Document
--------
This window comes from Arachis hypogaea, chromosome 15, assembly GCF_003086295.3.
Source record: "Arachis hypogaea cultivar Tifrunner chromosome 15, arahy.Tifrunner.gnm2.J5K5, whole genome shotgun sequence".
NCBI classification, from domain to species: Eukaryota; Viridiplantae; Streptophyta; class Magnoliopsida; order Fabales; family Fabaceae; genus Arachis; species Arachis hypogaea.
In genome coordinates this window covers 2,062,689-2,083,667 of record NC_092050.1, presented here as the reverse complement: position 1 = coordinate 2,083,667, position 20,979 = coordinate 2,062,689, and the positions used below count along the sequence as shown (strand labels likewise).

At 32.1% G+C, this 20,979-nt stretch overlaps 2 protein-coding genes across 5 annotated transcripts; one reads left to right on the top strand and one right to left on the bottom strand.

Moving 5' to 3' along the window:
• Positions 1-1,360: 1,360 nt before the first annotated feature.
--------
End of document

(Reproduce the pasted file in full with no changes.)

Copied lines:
This window comes from Arachis hypogaea, chromosome 15, assembly GCF_003086295.3.
Source record: "Arachis hypogaea cultivar Tifrunner chromosome 15, arahy.Tifrunner.gnm2.J5K5, whole genome shotgun sequence".
NCBI classification, from domain to species: Eukaryota; Viridiplantae; Streptophyta; class Magnoliopsida; order Fabales; family Fabaceae; genus Arachis; species Arachis hypogaea.
In genome coordinates this window covers 2,062,689-2,083,667 of record NC_092050.1, presented here as the reverse complement: position 1 = coordinate 2,083,667, position 20,979 = coordinate 2,062,689, and the positions used below count along the sequence as shown (strand labels likewise).

At 32.1% G+C, this 20,979-nt stretch overlaps 2 protein-coding genes across 5 annotated transcripts; one reads left to right on the top strand and one right to left on the bottom strand.

Moving 5' to 3' along the window:
• Positions 1-1,360: 1,360 nt before the first annotated feature.